case study

Designing for digital mental health services

Mental health is a growing challenge for the Australian health system with increasing numbers of people identifying as needing treatment or related services. 

Within this context digital mental health services offer a significant opportunity. Evidence shows that interventions provided digitally can be as effective as face-to-face services for many people, providing benefits such as additional access, scale and anonymity.

But an emerging web of digital services in this space is not without risk. Amid a proliferating flurry of websites, apps, claims and capabilities how might we ensure that mental health services accessed online are reliable, helpful and cause no harm?

case study

The challenge

The landscape for digital mental health services is poorly integrated and rapidly evolving, with new models,  technologies and market entrants.

Health professionals and consumers find it difficult to navigate this complex and continuously evolving landscape, and to find and choose relevant services.

There is currently no certification process or agreed standards for DMHS to set expectations for industry or government or to help consumers navigate and identify the right service

There is growing consensus among all stakeholders that such a quality certification framework is needed and desired.

Our response

Our response

ThinkPlace was engaged by the Australian Commission on Safety  and Quality in Health Care to design and facilitate  a series of consultation workshops.

The purpose was to  understand the views of a broad cross-section of the Australian mental health ecosystem on the topic of Digital Mental  Health Services.

We wanted to find out what the sector needed from a national framework to guide the development and assessment of digital mental health services.

How we did it

We engaged more than 180 consumers, carers, clinicians, academics, service providers and developers across Australia to understand their perspectives on topics such as:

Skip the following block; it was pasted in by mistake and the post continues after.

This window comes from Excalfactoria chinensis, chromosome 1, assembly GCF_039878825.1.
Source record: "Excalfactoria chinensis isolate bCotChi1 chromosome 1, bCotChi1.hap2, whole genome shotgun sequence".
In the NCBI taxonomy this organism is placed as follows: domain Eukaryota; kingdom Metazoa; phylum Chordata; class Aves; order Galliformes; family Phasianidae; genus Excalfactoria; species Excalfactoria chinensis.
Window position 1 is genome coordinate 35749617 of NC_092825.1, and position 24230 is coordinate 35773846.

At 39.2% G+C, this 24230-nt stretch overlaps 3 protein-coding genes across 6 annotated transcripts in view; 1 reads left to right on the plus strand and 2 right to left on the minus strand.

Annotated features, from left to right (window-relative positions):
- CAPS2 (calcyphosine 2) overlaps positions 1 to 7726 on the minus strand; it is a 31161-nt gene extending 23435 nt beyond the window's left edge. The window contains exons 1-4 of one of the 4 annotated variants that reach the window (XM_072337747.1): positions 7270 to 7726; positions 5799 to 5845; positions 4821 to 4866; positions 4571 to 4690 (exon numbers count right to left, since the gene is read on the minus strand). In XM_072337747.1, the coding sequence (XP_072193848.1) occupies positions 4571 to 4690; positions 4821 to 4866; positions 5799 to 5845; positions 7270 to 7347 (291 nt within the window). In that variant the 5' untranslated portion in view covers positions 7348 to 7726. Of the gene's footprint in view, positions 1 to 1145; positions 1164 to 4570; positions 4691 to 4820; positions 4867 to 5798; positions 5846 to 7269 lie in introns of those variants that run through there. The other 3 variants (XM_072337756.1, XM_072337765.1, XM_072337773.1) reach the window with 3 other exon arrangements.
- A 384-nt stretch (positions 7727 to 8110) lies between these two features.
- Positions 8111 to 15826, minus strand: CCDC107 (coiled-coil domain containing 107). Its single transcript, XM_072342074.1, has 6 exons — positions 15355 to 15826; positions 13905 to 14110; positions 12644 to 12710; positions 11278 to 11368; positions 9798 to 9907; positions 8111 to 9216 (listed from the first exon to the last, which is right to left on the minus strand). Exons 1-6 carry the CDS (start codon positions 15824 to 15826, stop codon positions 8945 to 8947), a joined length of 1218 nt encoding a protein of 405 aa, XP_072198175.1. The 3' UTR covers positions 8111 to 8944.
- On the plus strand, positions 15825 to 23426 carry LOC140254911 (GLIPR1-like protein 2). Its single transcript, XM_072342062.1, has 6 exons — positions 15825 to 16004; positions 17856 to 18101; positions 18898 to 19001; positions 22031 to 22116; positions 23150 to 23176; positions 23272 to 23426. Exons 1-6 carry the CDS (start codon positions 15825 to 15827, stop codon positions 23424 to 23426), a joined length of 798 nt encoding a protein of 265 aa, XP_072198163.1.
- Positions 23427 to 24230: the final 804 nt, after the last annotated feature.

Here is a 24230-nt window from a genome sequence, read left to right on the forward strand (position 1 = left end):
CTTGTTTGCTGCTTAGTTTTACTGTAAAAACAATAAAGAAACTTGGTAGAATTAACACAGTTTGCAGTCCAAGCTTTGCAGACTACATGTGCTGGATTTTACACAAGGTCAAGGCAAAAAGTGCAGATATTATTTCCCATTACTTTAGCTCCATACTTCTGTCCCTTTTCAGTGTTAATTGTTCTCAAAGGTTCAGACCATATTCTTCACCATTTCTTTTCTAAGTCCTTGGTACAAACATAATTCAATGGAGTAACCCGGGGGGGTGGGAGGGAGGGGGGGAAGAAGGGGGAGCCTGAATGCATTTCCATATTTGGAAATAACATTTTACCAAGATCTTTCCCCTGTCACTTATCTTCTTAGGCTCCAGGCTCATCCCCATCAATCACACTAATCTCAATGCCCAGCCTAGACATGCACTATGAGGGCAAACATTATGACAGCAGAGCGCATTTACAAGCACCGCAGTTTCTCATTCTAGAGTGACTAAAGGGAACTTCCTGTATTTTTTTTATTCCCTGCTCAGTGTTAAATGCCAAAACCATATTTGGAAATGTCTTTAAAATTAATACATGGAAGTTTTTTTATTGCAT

• Certification priorities and risks (general and by service type/channel)
  • Assessment models
  • Consumer and carer awareness and confidence
  • Funding arrangements
  • Governance and system integrity
  • When carrying out discovery with users who access mental health services digitally it is likely that at least some of them would prefer to be engaged in this same way.

ThinkPlace designed a discussion paper and mixed-method approach for engagement, involving both face-to-face workshops and online-webinars.

These webinars combined an innovative blend of video-conferencing and text-engagement platforms to ensure a wider reach across urban, regional and remote areas. They also served to  provide accessible avenues for engagement to those unwilling, or unable to attend face-to-face sessions.

The use of an online collaboration platform  as a key element of the engagement ensured that those who were less comfortable engaging in real time, or face-to-face had a structured and collaborative way of discussing issues and contribution their feedback, thoughts and ideas.

Our Impact

Our Impact

This work ensures that the landscape for digital mental health services in Australia will be changed forever.

ThinkPlace produced a comprehensive report detailing risks, opportunities and considerations for a national certification framework and approach to assessment of digital mental health services.

And that report was firmly grounded in a comprehensive view of the needs of consumers, health practitioners, policy and developers.

The report is now a key input in the development of a desirable, robust and trusted framework to ensure that digital health services developed for Australians have a quality framework guiding their use.

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